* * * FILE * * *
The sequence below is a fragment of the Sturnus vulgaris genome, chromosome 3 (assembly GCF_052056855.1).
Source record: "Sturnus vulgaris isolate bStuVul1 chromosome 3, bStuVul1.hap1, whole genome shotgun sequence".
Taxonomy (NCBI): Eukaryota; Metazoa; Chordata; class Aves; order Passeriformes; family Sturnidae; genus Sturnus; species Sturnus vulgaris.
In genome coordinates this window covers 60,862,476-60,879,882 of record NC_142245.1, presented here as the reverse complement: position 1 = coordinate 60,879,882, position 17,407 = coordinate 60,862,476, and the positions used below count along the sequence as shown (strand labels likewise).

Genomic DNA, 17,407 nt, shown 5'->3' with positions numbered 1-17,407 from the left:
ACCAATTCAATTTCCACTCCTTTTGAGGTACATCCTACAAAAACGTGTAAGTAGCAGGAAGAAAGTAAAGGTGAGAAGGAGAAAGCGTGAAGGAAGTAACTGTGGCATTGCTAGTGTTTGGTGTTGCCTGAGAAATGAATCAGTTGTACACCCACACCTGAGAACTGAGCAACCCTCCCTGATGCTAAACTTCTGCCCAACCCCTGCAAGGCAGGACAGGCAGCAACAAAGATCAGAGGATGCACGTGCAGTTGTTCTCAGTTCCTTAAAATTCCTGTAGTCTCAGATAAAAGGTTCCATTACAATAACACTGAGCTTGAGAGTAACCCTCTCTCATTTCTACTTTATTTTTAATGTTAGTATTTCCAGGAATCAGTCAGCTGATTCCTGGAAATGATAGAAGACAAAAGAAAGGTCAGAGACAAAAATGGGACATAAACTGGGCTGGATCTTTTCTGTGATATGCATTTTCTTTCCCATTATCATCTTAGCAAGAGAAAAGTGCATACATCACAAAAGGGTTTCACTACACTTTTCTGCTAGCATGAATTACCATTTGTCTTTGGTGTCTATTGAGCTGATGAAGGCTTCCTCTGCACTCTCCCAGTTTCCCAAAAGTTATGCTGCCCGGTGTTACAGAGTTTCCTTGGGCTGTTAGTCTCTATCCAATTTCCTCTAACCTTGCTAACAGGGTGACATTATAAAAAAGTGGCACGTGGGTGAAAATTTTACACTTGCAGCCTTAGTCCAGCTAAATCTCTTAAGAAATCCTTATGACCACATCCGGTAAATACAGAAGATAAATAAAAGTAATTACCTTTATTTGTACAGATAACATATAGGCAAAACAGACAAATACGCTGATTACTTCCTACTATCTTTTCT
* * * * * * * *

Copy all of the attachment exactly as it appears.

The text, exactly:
The sequence below is a fragment of the Sturnus vulgaris genome, chromosome 3 (assembly GCF_052056855.1).
Source record: "Sturnus vulgaris isolate bStuVul1 chromosome 3, bStuVul1.hap1, whole genome shotgun sequence".
Taxonomy (NCBI): Eukaryota; Metazoa; Chordata; class Aves; order Passeriformes; family Sturnidae; genus Sturnus; species Sturnus vulgaris.
In genome coordinates this window covers 60,862,476-60,879,882 of record NC_142245.1, presented here as the reverse complement: position 1 = coordinate 60,879,882, position 17,407 = coordinate 60,862,476, and the positions used below count along the sequence as shown (strand labels likewise).

Genomic DNA, 17,407 nt, shown 5'->3' with positions numbered 1-17,407 from the left:
ACCAATTCAATTTCCACTCCTTTTGAGGTACATCCTACAAAAACGTGTAAGTAGCAGGAAGAAAGTAAAGGTGAGAAGGAGAAAGCGTGAAGGAAGTAACTGTGGCATTGCTAGTGTTTGGTGTTGCCTGAGAAATGAATCAGTTGTACACCCACACCTGAGAACTGAGCAACCCTCCCTGATGCTAAACTTCTGCCCAACCCCTGCAAGGCAGGACAGGCAGCAACAAAGATCAGAGGATGCACGTGCAGTTGTTCTCAGTTCCTTAAAATTCCTGTAGTCTCAGATAAAAGGTTCCATTACAATAACACTGAGCTTGAGAGTAACCCTCTCTCATTTCTACTTTATTTTTAATGTTAGTATTTCCAGGAATCAGTCAGCTGATTCCTGGAAATGATAGAAGACAAAAGAAAGGTCAGAGACAAAAATGGGACATAAACTGGGCTGGATCTTTTCTGTGATATGCATTTTCTTTCCCATTATCATCTTAGCAAGAGAAAAGTGCATACATCACAAAAGGGTTTCACTACACTTTTCTGCTAGCATGAATTACCATTTGTCTTTGGTGTCTATTGAGCTGATGAAGGCTTCCTCTGCACTCTCCCAGTTTCCCAAAAGTTATGCTGCCCGGTGTTACAGAGTTTCCTTGGGCTGTTAGTCTCTATCCAATTTCCTCTAACCTTGCTAACAGGGTGACATTATAAAAAAGTGGCACGTGGGTGAAAATTTTACACTTGCAGCCTTAGTCCAGCTAAATCTCTTAAGAAATCCTTATGACCACATCCGGTAAATACAGAAGATAAATAAAAGTAATTACCTTTATTTGTACAGATAACATATAGGCAAAACAGACAAATACGCTGATTACTTCCTACTATCTTTTCT